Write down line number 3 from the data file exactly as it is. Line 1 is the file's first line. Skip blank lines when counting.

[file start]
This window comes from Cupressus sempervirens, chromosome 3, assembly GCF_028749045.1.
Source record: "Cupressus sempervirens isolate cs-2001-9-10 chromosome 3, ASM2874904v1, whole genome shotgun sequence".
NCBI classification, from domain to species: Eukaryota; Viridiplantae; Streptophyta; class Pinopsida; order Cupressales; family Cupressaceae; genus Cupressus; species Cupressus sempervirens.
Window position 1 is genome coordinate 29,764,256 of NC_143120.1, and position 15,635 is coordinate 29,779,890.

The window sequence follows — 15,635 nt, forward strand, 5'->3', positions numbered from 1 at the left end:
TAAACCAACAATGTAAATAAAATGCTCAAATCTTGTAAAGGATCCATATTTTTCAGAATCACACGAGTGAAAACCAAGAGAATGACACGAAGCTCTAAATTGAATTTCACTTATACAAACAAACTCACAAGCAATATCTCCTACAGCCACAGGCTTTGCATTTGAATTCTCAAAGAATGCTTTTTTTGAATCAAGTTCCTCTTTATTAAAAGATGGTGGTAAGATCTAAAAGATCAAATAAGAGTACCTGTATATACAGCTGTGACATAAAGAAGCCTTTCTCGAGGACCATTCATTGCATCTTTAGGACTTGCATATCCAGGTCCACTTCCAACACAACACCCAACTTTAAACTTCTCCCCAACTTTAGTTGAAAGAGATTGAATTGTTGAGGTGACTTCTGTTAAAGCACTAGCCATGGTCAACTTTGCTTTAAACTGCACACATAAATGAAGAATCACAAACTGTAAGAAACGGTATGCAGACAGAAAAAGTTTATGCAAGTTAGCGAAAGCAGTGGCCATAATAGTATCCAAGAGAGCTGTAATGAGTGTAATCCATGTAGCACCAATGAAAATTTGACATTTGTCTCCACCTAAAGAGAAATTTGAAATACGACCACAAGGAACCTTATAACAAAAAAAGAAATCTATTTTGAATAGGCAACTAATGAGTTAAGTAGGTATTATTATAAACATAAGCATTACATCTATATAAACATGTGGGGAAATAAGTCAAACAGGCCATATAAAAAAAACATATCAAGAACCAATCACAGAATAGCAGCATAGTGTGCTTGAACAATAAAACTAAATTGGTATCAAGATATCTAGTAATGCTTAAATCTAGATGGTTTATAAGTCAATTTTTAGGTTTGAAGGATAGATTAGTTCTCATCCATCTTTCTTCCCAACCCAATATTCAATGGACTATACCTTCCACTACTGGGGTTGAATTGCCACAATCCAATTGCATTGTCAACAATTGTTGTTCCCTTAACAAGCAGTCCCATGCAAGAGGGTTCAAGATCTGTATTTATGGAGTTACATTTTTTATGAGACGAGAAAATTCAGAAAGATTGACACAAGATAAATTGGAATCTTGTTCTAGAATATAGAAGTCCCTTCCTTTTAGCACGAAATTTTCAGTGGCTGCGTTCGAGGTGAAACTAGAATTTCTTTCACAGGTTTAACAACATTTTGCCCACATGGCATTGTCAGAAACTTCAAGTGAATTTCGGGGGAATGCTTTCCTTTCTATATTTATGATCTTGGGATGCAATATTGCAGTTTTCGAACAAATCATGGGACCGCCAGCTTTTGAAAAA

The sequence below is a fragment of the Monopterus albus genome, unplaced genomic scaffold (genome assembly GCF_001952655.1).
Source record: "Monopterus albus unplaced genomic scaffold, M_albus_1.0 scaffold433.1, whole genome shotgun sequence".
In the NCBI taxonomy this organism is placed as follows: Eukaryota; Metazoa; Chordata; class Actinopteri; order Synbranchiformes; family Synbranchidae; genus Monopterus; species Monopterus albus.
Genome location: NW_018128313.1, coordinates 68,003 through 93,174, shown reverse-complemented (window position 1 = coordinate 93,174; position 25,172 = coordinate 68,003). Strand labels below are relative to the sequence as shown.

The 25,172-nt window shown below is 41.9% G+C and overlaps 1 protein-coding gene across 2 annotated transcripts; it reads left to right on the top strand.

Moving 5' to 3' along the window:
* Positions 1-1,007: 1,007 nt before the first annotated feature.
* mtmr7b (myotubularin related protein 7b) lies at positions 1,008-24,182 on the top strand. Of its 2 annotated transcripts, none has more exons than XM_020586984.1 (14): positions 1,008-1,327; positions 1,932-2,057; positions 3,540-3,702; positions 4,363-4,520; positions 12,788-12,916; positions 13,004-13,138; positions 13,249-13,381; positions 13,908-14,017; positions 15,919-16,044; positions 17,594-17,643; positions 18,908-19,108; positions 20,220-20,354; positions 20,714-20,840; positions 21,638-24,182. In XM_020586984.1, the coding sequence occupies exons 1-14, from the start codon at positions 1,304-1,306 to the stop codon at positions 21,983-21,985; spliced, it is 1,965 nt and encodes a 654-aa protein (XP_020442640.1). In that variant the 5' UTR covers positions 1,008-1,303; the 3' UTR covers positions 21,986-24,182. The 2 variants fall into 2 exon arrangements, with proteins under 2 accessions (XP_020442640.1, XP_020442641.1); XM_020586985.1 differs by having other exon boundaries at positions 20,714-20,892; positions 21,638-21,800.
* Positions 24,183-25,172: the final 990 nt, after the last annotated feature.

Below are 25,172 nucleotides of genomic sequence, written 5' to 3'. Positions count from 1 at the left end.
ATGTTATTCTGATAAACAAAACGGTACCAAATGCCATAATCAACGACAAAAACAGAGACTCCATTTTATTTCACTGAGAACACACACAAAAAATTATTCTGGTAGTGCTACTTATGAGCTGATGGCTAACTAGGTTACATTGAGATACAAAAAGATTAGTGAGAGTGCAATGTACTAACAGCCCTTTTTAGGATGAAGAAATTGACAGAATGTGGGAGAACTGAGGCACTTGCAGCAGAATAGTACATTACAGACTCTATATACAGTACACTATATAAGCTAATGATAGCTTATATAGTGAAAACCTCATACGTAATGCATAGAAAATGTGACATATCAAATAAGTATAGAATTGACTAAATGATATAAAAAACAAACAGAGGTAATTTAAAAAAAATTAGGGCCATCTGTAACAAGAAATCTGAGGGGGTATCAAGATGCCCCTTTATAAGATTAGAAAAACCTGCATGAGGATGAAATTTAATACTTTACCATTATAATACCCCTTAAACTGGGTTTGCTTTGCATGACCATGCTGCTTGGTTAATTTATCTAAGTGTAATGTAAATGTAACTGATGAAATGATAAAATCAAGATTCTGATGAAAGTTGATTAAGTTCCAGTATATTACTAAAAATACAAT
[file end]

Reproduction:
NCBI classification, from domain to species: Eukaryota; Viridiplantae; Streptophyta; class Pinopsida; order Cupressales; family Cupressaceae; genus Cupressus; species Cupressus sempervirens.